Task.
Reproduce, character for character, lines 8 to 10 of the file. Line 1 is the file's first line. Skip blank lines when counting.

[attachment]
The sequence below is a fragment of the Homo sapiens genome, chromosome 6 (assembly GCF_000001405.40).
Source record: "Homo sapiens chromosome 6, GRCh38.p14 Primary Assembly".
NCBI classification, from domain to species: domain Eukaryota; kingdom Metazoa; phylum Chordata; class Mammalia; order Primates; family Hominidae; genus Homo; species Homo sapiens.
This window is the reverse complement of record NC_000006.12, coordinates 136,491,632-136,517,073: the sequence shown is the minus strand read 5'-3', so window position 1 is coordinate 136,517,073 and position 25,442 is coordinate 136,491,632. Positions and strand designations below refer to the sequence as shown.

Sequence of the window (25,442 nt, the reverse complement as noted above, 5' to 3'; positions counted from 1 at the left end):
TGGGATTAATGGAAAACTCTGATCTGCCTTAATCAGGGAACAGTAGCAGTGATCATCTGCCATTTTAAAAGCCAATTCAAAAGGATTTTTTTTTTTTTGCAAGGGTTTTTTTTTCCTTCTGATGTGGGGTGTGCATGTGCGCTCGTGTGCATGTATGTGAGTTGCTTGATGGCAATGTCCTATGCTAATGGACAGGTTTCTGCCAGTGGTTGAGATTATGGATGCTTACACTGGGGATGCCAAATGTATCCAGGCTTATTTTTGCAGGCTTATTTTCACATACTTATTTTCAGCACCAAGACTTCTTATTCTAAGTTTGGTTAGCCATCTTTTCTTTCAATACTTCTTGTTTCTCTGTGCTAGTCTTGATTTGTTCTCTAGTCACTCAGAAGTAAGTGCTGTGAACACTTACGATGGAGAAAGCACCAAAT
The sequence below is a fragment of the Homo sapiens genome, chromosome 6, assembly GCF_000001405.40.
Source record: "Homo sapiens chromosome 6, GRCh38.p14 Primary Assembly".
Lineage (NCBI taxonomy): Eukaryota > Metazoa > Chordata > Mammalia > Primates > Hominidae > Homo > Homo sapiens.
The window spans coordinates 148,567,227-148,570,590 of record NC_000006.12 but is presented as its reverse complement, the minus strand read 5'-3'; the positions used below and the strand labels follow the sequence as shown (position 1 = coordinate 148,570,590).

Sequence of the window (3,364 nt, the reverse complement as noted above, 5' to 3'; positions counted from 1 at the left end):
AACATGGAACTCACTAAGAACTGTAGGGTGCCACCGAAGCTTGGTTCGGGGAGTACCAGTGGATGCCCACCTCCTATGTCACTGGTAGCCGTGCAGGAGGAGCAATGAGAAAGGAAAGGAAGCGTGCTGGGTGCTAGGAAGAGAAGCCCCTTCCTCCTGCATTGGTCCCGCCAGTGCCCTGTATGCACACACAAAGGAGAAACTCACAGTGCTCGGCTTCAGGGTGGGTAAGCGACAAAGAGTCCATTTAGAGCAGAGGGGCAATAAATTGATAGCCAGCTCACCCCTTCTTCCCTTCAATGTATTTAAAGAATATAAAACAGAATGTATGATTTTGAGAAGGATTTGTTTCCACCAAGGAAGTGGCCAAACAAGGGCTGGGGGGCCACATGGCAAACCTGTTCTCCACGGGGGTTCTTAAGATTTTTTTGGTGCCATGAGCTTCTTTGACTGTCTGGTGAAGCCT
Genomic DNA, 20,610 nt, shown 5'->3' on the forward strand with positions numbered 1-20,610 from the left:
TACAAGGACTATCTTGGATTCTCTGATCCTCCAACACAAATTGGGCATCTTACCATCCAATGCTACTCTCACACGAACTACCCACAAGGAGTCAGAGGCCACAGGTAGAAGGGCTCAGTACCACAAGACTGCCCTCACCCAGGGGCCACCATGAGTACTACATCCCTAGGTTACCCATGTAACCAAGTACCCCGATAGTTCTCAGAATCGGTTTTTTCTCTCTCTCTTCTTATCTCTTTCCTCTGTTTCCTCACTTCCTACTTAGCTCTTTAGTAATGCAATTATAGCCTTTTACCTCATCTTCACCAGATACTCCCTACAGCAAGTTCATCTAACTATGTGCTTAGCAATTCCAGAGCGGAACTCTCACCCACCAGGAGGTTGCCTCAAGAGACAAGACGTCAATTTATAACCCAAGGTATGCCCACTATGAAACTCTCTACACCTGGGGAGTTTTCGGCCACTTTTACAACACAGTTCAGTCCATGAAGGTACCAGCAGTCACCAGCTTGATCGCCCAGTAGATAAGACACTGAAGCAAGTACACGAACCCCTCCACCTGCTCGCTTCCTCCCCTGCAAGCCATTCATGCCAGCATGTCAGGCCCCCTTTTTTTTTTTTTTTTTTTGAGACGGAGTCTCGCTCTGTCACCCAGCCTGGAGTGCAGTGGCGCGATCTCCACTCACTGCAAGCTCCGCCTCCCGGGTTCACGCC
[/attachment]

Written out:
Source record: "Homo sapiens chromosome 6, GRCh38.p14 Primary Assembly".
Lineage (NCBI taxonomy): Eukaryota > Metazoa > Chordata > Mammalia > Primates > Hominidae > Homo > Homo sapiens.
The window spans coordinates 148,567,227-148,570,590 of record NC_000006.12 but is presented as its reverse complement, the minus strand read 5'-3'; the positions used below and the strand labels follow the sequence as shown (position 1 = coordinate 148,570,590).